Q&A with the Wild Welsh Swimmer

Wild swimming is becoming increasingly popular as more and more of us seek a greater connection to the natural world. Laura (also known as the wild welsh swimmer) features in our upcoming film, 'Hydrotherapy.' Laura originally started wild swimming in order to find relief from Fibromyalgia, but while swimming in lakes, beaches, and rivers across Snowdonia, Laura has not only found physical relief from swimming in the cool waters of North Wales, but also a greater connection & understanding of the delicate ecosystems around us...

Laura Sanderson Sea

J: How does wild swimming make you feel?

L: Wild swimming outdoors is completely different from swimming in a pool, where you pace up and down, and it’s rigid and controlled, like most things in modern life. Swimming outdoors is a lot more about the connection and being present. It’s difficult to explain but swimming on my own in a mountain lake or in the sea is the only time I get out of my own head, or to focus on my own physical body. My senses are heightened and I am more aware of my surroundings, sounds, and smells…

J: Why did you start wild swimming?

L: My mum used to dive competitively when she was younger so I grew up swimming in the sea. She brought me and my siblings up to be comfortable in the water, though I would say that I have always been a ‘fair weather’ swimmer. And then I didn’t really swim in my late twenties to early thirties because I didn’t want to be seen in a swimsuit!

It wasn’t until I got ill that I started to swim throughout the winters. That was back in 2018, when I realised how short life is, and I didn’t really care what other people thought about me wearing a swimming costume.

I also met a woman called Joanne who was visiting from Oxford. She took me under her wing and showed me the ‘ropes’ of winter sea swimming. I haven’t looked back since.

J:  Do you have any powerful memories of wild swimming?

L: My absolute favourite swim experiences are almost always in the sea. I love swimming with marine life, and the energy you get from the waves is so different to any lake or river. I’ve swum with huge shoals of sand eels, with dolphins along the coast of Harlech beach, and watched spider crabs scuttling across the seabed although these sightings are becoming few and far between.

Last year I went snorkeling with a group of friends just off our local beach, and the only marine life we found were hundreds of jellyfish, including species such as the Aequorea victoria who are not native to our waters. Seeing first hand the changes in our seas that hit home the rate at which our climate is changing. Swims like those are the most powerful, because they remind you that we are sharing the planet with other species and we need to do everything in our power to reduce the human impact on our natural environment.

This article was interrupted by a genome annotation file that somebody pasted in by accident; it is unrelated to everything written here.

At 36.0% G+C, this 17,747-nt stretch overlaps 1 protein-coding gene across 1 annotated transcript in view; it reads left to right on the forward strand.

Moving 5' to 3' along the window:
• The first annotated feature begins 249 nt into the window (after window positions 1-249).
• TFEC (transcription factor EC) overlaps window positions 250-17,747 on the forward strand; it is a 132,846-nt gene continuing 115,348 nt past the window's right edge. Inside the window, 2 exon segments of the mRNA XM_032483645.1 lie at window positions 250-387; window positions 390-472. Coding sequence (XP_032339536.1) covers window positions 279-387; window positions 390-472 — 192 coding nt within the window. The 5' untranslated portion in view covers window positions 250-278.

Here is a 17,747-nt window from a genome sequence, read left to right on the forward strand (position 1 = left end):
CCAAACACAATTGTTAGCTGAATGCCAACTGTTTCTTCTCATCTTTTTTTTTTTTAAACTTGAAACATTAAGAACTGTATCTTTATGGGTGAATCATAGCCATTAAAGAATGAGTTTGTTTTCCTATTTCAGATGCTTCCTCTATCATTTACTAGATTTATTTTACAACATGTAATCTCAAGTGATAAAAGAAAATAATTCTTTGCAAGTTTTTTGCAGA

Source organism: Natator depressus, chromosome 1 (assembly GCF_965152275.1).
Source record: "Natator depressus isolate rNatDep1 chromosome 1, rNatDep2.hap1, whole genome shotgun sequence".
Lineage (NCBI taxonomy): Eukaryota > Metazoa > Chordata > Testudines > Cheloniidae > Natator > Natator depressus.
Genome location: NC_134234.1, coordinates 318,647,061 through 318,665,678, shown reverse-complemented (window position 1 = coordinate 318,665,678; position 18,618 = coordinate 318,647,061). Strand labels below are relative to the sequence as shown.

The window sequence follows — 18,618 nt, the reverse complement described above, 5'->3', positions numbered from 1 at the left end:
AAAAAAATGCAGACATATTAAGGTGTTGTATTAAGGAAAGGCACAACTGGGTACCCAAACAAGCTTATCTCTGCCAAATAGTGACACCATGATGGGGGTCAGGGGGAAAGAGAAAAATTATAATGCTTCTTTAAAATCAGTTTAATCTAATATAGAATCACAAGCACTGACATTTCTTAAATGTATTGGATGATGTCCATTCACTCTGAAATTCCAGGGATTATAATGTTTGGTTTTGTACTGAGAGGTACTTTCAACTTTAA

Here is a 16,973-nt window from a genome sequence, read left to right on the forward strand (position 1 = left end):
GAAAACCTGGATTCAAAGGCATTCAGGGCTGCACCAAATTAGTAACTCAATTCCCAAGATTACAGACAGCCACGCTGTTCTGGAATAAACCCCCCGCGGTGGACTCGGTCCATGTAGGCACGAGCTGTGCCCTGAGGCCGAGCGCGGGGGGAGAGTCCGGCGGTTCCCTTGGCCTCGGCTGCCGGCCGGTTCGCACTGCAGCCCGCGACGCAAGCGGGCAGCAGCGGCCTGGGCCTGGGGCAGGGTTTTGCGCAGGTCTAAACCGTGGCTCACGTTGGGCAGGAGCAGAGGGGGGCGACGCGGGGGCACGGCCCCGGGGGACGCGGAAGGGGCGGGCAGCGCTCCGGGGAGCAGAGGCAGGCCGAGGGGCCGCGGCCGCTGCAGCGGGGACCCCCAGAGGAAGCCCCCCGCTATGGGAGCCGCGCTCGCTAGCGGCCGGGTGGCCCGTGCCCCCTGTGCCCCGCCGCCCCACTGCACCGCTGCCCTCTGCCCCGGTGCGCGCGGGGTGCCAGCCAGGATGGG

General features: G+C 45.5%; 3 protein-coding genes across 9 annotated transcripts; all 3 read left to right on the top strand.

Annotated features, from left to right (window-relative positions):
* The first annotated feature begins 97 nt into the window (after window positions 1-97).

J: How has your relationship with nature changed since you started swimming?

L: I have certainly become more aware of the importance of our connection to nature. While halfway up a mountain I have found bags of nappies, plastic bottles, and coffee lids discarded on the mountain, and then the beach is where it all ends up.

I have found huge amounts of ghost nets, plastic sheeting, bottles, toys etc. When you see it you are faced with the reality of human impact on the planet. But knowing is caring, which is why I set up Snowdonia beach clean as a Surfers Against Sewage rep in order to engage the general public. The sea is the life source of the planet. I’ve seen Minke whales off the coast of Scotland and the impact of salmon fishing. Everything is interlinked and the way humans have impacted the natural world saddens me. We all have to stand up and stop sleepwalking into a climate disaster.

J: Could you tell us a little bit about your Source to Sea challenge in the UK’s national parks this year?

L: Last year I swam from Snowdon to the sea to test for microplastics invisible to the naked eye. I wanted to find out whether there are plastics present at the source of a river even in a remote environment, and how this is affected as you move further downstream.

I chose one of the cleanest rivers in Snowdonia and expected to find no microplastics at the source. We found microplastics throughout the water system, quadrupling in numbers by the time we reached the sea.

This discovery inspired me to swim all of the U.K’s national parks in 2020. Plastic started off as this miracle product but it has become the miracle pollutant that never disappears. The water we test looks pure but under fluorescent lights, you can see the scale of the problem. I am working with Surfers Against Sewage and Dr. Christian Dunn from Bangor university, in order to lobby the U.K government to start testing for microplastics in all of our inland waterways. There is currently not enough research or evidence of how plastic pollution is affecting our most fragile ecosystems and how it is affecting the human body. Yet plastic is a toxic pollutant.

I am a single mother from North Wales and I think that if you want to make a change or a stand you can do this even if you are standing alone. It will make a difference and encourage more people to make a stand for the natural environment too.

J: What is the best thing anyone has said to you?

L: When I was in hospital and feeling quite sorry for myself, my sister Aimee sent me a quote that said “It’s okay if you fall down and lose your spark. Just make sure that when you get back up, you rise as the whole damn fire.”

I hope that after reading this you’re feeling as inspired as we are by Laura’s incredible work. Stay up to date with Laura at we swim wild & @wildwelshswimmer. Film coming very soon.